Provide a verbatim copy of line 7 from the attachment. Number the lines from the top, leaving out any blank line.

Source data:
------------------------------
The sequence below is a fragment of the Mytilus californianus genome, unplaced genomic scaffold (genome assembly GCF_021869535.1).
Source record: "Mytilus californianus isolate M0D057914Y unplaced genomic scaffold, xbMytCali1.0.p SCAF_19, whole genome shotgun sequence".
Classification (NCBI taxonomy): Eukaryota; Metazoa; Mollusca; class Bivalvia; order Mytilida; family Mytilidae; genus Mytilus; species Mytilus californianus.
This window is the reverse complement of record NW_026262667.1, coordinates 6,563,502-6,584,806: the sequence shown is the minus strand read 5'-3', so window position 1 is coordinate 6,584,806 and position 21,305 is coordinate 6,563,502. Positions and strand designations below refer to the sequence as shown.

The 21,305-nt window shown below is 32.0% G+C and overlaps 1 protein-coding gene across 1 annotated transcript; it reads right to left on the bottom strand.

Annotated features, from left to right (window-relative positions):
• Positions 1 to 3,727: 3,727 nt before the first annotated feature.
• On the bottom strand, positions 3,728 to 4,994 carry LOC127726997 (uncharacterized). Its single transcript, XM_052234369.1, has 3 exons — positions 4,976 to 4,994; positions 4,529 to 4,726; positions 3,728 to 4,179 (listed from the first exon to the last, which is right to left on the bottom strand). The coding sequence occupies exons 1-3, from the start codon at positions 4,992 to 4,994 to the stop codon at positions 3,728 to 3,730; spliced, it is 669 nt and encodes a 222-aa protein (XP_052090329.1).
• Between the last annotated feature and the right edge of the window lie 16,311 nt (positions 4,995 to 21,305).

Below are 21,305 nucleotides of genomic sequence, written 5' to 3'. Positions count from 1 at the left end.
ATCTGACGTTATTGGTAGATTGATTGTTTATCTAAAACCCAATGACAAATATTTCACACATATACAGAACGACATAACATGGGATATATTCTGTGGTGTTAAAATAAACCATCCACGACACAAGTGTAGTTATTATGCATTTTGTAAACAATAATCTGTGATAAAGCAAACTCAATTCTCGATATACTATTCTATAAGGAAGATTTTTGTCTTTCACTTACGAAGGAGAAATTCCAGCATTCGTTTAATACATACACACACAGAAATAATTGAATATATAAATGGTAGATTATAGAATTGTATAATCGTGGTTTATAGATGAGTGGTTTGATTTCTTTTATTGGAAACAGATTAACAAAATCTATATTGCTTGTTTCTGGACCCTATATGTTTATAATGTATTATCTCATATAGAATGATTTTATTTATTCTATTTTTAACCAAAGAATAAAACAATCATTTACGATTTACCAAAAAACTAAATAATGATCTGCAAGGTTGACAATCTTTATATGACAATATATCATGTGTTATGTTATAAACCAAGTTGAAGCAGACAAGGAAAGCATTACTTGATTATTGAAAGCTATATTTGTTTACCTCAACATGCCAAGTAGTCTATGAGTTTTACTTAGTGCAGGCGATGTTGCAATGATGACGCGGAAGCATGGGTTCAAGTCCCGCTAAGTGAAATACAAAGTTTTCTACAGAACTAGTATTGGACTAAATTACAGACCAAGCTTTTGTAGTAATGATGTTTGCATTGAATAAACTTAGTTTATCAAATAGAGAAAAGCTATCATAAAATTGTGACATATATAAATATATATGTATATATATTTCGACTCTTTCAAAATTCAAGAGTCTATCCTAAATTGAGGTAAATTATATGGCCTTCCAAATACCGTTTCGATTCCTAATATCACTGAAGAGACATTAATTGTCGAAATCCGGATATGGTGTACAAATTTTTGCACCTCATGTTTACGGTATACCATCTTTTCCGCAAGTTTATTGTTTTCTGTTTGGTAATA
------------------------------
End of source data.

• Positions 1 to 3,727: 3,727 nt before the first annotated feature.